In response to PT #4, Tim Carmody writes: "Ginsberg's recordings of Blake's Songs of Innocence and Experience plays a larger role in pop music history than you might expect. Robert Christgau of the Village Voice gave the album an A- when it appeared in 1970 (close company with The Beatles' Let It Be, Joni Mitchell's Ladies of the Canyon, and James Brown's Superbad). And you can hear shades of Ginsberg's distinctive vocal warble in his friends' and admirers' recordings: Patti Smith, David Byrne of Talking Heads, Tom Verlaine of Television, and Michael Stipe of R.E.M. And Songs of Innocence and Experience got a fresh look in 2004, when Devendra Banhart, Joanna Newsom, Josephine Foster and other musicians associated with what came to be called 'freak folk' in San Francisco cited the voice and music on Ginsberg's record as an influence." [Above at left: Devendra Banhart.]
Mike Hennessey responds to PoemTalk #4 - our show about Ginsberg singing Blake. "The Blake songs [as AG sung them] were like perfect little pop ditties — radio-ready, catchy and always surprising." And: "it seems appropriate that Ginsberg would provide direct link to one of his greatest influences by re-imagining Blake’s work in a contemporary setting."
Here is more.
I look forward to each new PoemTalk for the sharp insights of its panelists..., but this is the first episode that covers both a poet and a poem with which I’m intimately familiar...
For me, the most salient aspect of the program was hearing Charles Bernstein discuss the great sway that Ginsberg’s Songs of Innocence and Experience album had over him as a Harvard undergrad — in part because I had a similar experience during my college years. Somehow, I’d managed to come across a 50%-off coupon to Borders and scurried out to the local strip mall as quickly as possible to purchase a (suddenly affordable) copy of Ginsberg’s 4-disc box set, Holy Soul Jelly Roll: Poems and Songs, 1949-1993, which I then listened to intensely over the next few years. I remember being stranded in Cleveland over the summer of 1999, during which time my discman and sleeve of cds were one of the few defenses I had against monotony and a quickly-dissolving romantic relationship — and one of my favorite things to listen to was disc 3 of the Ginsberg collection, which was largely comprised of selections from the Blake album.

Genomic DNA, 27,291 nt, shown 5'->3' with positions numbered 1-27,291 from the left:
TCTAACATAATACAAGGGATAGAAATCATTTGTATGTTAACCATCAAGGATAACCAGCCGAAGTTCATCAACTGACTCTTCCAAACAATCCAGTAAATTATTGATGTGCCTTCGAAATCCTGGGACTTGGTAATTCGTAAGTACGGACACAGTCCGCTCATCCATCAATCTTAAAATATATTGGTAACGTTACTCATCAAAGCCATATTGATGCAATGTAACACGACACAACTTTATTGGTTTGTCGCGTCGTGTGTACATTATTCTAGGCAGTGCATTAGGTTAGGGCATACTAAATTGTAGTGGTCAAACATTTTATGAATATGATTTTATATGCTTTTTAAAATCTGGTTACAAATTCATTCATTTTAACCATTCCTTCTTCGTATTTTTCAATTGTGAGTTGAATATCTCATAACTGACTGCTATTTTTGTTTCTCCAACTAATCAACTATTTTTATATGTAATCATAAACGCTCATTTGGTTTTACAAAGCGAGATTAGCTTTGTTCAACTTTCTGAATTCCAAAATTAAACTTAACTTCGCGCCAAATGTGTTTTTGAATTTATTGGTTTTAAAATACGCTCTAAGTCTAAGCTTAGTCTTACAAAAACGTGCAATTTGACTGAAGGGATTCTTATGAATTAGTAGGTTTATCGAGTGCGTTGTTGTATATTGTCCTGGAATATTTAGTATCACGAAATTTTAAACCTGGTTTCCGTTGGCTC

Why the Blake tracks in particular? First, while I was well-acquainted with Ginsberg’s major poems (in fact, by this point, the spine was nearly broken on my big red Ginsberg collected from little slips of paper marking my favorite poems), they tend to run long, and it requires a considerable amount of attention to absorb, say, a thirty-minute recording of “Howl,” let alone the hour-plus rendition of “Kaddish,” especially when doing data entry or photocopying medical records (so much for quality control). The Blake songs, on the other hand, were like perfect little pop ditties — radio-ready, catchy and always surprising. This is largely due to the impressive roster of musicians, including well-known jazz figures Don Cherry (who plays a half-dozen instruments including harpsichord and wooden flute), Bob Dorough (best known as the musical director for Schoolhouse Rock) and Elvin Jones (John Coltrane’s scattershot drummer), who manage to create a fantastic amalgam of free-jazz, funereal drone, folk and Bach to accompany the songs. While some of Ginsberg’s later musical experiments fall flat (the calypsos, blues songs and pop-punk numbers occupying disc 4 of the box set), these songs are timeless and ever-engaging.